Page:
Faygo

Hugh Rosenthal

Two years after being terminated at Faygo, a soda pop company known for making old-fashioned soda, the grandson of founder Hugh Rosenthal is suing his grandfather’s company, claiming he was fired merely because of his age.

Rosenthal was fired 2012 when he was marketing director and was 66. He was the third generation of Rosenthals to work at Faygo. He began as director of marketing in 1992.

When Rosenthal was fired two years ago in July, he filed a discrimination charge the same day with the Equal Employment Opportunity Commission (EEOC). Last April, the EEOC granted Rosenthal the right to sue, and he filed suit in the US District Court last week.

Rosenthal first learned that he was losing his job in late 2011 when he saw a job ad for Faygo on Careerbuilder.com. He learned that he was to train his replacement, after which his employment would end, according to Rosenthal’s lawsuit.

“My first reaction was that I was betrayed by my friends,” said Rosenthal. “I had been going to lunch with these guys for 20 years every day. Then I was angry. My work record was as good as a work record could be. … There was no legitimate business reason to let me go.”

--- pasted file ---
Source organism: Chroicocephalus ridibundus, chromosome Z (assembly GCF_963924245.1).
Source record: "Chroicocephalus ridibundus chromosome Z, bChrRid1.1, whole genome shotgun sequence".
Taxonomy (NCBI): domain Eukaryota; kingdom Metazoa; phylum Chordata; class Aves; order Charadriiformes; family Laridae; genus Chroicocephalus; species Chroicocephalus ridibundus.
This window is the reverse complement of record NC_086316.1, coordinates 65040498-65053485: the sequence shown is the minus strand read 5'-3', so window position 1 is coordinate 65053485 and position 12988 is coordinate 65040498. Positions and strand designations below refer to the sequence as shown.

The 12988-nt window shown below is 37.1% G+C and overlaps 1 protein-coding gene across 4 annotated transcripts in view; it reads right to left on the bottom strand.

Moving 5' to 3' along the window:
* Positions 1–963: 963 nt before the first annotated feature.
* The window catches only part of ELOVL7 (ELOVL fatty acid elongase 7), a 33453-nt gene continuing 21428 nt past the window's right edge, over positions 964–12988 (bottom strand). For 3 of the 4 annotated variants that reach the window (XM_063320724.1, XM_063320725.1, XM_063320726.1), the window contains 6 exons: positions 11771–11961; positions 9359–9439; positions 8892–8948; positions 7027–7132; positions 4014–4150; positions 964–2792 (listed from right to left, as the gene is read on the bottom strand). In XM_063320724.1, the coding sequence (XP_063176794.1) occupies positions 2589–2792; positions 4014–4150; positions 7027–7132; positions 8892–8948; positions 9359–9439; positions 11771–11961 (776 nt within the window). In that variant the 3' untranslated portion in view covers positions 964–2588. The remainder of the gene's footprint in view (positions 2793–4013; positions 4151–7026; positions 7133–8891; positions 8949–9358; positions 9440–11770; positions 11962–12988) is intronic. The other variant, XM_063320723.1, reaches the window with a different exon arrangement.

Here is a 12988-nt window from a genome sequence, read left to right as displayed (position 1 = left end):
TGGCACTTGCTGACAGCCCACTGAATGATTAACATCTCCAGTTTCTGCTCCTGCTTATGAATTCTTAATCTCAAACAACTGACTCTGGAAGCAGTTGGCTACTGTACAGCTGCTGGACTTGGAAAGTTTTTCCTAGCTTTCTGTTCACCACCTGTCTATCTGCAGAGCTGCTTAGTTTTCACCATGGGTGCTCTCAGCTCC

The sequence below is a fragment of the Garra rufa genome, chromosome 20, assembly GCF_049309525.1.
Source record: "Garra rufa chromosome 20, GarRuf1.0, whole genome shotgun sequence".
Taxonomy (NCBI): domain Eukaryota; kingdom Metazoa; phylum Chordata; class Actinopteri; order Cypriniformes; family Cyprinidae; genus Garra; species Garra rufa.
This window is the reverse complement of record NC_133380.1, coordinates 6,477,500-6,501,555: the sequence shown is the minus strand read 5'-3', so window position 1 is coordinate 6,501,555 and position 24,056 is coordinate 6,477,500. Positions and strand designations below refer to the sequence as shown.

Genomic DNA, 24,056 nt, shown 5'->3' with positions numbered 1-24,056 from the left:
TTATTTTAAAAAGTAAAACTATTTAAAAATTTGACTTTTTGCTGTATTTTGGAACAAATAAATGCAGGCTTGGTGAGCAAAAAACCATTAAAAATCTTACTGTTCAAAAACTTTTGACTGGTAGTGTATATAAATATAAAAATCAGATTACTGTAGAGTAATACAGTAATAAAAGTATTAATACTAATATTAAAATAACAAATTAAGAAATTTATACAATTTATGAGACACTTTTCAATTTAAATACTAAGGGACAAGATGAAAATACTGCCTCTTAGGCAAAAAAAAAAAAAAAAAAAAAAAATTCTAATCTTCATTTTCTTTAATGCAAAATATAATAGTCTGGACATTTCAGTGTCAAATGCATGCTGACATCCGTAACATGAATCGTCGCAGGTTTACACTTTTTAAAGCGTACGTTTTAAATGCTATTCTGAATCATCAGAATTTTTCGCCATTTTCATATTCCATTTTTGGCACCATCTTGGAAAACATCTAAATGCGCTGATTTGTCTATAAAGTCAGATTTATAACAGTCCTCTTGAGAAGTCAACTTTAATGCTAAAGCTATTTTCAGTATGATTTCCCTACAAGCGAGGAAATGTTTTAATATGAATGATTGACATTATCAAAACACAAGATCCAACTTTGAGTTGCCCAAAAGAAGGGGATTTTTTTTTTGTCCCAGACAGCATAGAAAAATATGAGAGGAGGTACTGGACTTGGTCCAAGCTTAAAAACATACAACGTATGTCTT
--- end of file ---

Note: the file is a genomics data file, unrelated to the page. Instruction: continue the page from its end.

The reasons Faygo provided for letting Rosenthal go “were inaccurate, untrue,” and “manufactured,” according to Rosenthal’s suit, although the suit does not list the reasons.

Grandson of Faygo Pop Suing the Family Business Over Ageism (4)Faygo contends that Rosenthal was an independent contractor–and so not protected by the 1967 Age Discrimination in Employment Act (ADEA), under which Rosenthal is suing the company.

Rosenthal’s suit seeks lost wages and damages. “I’m hoping Faygo comes to their senses and says, ‘OK, we’re sorry. We shouldn’t have terminated you,’” Rosenthal said.

Grandson of Faygo Pop Suing the Family Business Over Ageism (7)The ADEA was signed in under former US President Lyndon B. Johnson, and forbade age discrimination of people over 40. Since 1986 it has also prohibited mandatory retirement in many sectors.

Case law relevant to Rosenthal’s suit includes Meacham v. Knolls Atomic Power Lab (2008), in which it was decided that employers bear the burden of proving that a lay-off was not based on age.

The ADEA contains remedies for reinstatement, or back pay and damages if reinstatement is not feasible or the employers violation was intentional.

Faygo was started in Detroit, Michigan in 1907 as the Feigenson Brothers Bottling Works by two Russian brothers. The first uses of the soda flavors grape, strawberry and fruit punch were inspired by the brothers cake frosting recipes. The company was turned over to the sons of the founders in the 1940s. Faygo was sold out of the family in 1987 to National Beverage Corp.

By Day Blakely Donaldson

Meridian

Battle Creek Enquirer

Detroit News